Would it be possible to add into the type system a representation of structs where some of their fields are inaccessible for some reason: there is an outstanding reference, its value was moved out, it was never initialized, or similar?
I imagine this would be a sizeable project, touching many parts of the Rust compiler. If this seems like a feasible approach, I can try to find a professor that would be willing to let me work on this for my Master's thesis.
The general idea is that an incomplete struct has the same memory layout as the full structure, but the inaccessible fields are uninitialized memory. Some efficient way will be provided to consume an incomplete struct and make a new full structure using the same memory; hopefully through normal compiler optimizations instead of special functions. It is illegal to construct an incomplete version of a structure that implements Drop.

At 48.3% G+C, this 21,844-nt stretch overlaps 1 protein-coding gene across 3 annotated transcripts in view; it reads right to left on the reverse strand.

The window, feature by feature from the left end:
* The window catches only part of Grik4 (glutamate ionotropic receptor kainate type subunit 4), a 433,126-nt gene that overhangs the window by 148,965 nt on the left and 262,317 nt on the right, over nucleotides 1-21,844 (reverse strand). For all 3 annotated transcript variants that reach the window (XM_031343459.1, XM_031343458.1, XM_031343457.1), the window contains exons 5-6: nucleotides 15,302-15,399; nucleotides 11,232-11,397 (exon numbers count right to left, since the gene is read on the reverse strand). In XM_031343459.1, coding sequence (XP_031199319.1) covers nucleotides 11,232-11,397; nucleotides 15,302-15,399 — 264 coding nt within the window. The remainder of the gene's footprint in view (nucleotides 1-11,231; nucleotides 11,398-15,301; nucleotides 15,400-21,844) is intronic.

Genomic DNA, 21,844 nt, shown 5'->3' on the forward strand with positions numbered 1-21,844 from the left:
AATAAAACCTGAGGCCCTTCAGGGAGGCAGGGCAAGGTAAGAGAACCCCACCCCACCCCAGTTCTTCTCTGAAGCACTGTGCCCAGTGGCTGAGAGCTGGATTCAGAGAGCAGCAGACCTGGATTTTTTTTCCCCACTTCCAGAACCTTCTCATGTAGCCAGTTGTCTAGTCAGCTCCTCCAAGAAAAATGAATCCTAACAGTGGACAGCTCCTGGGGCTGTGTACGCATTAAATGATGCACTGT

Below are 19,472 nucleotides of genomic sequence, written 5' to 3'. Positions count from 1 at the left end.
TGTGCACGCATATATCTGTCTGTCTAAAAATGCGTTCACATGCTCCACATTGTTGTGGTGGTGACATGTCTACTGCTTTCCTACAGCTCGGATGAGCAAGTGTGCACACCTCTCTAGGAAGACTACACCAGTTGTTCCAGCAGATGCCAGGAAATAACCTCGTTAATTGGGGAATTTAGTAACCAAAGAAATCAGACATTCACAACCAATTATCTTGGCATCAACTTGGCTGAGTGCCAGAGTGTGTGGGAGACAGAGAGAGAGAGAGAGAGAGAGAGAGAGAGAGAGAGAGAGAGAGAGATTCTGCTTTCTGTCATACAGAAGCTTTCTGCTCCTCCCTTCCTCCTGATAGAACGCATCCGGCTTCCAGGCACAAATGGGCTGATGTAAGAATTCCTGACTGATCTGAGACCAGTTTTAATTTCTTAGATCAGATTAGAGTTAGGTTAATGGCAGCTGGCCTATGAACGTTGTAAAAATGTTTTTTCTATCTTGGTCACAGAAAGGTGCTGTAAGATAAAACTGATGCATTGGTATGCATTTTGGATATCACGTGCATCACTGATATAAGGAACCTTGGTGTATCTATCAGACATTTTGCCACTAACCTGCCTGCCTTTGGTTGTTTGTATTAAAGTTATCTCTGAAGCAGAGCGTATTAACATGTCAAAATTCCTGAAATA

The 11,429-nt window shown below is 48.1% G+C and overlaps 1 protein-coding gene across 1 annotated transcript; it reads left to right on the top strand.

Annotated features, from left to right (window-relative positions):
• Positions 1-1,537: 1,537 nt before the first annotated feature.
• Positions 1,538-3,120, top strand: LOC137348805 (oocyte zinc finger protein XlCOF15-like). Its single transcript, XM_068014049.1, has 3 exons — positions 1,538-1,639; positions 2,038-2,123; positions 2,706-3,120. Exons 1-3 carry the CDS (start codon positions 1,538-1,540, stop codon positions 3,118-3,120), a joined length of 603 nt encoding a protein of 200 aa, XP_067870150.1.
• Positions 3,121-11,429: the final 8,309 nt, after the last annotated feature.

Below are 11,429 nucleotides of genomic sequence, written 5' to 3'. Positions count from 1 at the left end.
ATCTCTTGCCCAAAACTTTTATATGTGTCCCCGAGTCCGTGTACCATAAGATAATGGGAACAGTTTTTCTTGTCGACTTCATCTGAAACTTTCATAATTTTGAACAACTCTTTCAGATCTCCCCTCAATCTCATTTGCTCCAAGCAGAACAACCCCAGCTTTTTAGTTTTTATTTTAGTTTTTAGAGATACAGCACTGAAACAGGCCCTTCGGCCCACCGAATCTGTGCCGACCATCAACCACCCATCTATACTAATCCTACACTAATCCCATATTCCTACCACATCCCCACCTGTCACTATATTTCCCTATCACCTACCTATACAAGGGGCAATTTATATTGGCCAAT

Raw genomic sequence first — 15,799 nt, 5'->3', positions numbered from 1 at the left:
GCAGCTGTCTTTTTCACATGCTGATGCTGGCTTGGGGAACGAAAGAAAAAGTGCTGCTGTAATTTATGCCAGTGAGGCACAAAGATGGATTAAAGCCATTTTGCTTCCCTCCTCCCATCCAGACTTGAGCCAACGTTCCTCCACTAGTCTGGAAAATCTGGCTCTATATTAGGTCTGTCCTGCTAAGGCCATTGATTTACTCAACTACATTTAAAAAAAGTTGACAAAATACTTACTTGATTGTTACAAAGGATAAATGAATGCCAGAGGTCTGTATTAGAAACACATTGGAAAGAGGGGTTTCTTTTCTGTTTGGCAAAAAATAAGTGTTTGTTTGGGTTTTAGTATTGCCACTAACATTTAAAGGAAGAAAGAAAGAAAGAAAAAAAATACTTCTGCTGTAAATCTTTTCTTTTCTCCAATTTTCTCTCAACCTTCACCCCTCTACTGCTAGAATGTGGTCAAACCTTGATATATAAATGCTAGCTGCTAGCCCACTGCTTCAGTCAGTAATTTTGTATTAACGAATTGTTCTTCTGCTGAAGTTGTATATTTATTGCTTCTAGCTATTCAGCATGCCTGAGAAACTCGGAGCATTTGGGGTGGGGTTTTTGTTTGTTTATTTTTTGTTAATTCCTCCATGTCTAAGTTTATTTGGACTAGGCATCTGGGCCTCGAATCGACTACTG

A reference (mutable or not) to an incomplete structure, however, is statically prevented from accessing any of the other fields. This allows for functions that only need access to some of the struct's fields to operate safely on partially-initialized structs. It can also be used for an API that allows immutable references to one field at the same time as mutations to another.
One sticking point with the previous splitting-borrow proposals has been their interactions with traits. With this sort of splitting being inherently field-based, they could not be used in traits, which don't interact with fields. With this proposal, it should be possible to define a trait impl for a partial structure. This way, the type designer has the option to make two traits that are disjoint, so that mutable references to the two traits can coexist.
Another discussion item that often comes up is whether borrow-splitting should be an implementation detail of the compiler or an explicit annotation. I am attempting to dodge this question by allowing the type system to describe what people actually want to do (and probably some kind of fully-qualified syntax for it), which leaves the door open for future type-inference solutions to do some of this automatically.